City folks, who are active members of a shoreline club in the summer, purchased a property nearby for their seasonal encampment.
Through patchy additions and alterations, this old house had lost any trace of its original summer-stock charm. We set out to turn it into a better house. Selective demolition reduced the house to a workable core, where new spaces were added to accommodate a family of four, regular visitors, and summer dreams.
Now, it’s virtually a new house.
Retaining much of the envelope allowed for zoning advantages, the salvaged component of the shell lent itself to a classic broad gable shape with two stories of dormers off its slopes. Children and guests are on the 2nd floor, with the master suite occupying the entire 3rd floor. Beneath the peak of the ridge winds a new dramatic stair surrounded by hall balconies and floating landings. The core is illuminated from all adjacent spaces and from a skylight centered on the stairwell. The fairly open layout displays a casual flow: from upper floors, through the living spaces, out the door to the deck, yard and terrace. The interior blends nicely with the forms on the exterior that feature asymmetric, curved rooflines and stepping dormers.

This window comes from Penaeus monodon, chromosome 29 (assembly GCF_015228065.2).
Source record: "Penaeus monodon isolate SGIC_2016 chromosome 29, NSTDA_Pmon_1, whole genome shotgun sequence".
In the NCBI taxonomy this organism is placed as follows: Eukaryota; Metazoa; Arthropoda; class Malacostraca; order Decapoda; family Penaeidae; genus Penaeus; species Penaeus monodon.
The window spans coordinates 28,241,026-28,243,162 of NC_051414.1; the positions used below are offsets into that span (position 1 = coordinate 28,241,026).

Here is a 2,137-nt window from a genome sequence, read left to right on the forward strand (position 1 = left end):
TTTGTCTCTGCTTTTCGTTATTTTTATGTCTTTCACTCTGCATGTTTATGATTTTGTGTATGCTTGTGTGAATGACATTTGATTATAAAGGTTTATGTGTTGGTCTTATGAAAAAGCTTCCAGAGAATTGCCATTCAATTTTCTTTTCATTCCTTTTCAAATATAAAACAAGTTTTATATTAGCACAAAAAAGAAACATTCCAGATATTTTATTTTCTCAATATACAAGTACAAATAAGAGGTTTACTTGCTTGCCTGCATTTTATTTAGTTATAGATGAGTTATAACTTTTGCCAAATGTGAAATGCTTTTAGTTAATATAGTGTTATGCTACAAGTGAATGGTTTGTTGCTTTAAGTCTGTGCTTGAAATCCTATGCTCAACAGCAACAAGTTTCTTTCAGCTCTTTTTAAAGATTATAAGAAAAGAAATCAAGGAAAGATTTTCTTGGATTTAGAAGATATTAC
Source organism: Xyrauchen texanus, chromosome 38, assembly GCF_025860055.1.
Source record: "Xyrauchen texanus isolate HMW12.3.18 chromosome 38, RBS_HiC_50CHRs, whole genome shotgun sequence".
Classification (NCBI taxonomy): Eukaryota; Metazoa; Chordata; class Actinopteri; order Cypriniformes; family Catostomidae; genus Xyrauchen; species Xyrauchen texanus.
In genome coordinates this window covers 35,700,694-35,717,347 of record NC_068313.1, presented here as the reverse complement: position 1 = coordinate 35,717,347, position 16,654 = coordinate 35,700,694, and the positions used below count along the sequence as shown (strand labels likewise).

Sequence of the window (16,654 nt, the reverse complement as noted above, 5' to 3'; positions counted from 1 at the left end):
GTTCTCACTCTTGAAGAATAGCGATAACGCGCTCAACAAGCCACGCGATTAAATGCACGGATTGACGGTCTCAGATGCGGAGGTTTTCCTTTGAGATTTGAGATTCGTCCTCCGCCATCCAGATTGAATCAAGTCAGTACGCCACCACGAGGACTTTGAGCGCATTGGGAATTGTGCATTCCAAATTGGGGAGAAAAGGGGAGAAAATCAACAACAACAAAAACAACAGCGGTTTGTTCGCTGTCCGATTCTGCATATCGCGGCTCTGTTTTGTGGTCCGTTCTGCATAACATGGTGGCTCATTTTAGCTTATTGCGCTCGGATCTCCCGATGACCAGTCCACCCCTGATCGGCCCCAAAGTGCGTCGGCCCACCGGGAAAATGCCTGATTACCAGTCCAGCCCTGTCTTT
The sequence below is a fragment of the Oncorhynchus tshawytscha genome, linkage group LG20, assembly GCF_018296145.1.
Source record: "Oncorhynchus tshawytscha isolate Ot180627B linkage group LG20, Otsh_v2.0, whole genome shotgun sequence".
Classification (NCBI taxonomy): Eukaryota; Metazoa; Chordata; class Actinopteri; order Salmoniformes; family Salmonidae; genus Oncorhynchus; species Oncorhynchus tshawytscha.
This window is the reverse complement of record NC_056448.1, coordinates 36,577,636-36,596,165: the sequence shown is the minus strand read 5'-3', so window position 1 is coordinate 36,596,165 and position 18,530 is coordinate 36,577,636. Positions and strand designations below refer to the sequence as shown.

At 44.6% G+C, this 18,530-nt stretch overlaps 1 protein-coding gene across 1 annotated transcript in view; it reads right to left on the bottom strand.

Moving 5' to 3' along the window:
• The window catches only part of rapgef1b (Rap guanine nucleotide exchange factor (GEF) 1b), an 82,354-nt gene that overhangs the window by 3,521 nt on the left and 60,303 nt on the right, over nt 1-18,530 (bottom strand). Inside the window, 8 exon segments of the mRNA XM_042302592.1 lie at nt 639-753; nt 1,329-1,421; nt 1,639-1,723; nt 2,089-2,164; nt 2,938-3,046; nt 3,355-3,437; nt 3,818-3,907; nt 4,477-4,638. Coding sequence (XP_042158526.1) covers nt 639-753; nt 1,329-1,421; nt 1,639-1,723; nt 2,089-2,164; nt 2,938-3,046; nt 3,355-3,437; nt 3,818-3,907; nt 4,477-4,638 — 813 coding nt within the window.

And yes, there is a path across the yard to the club.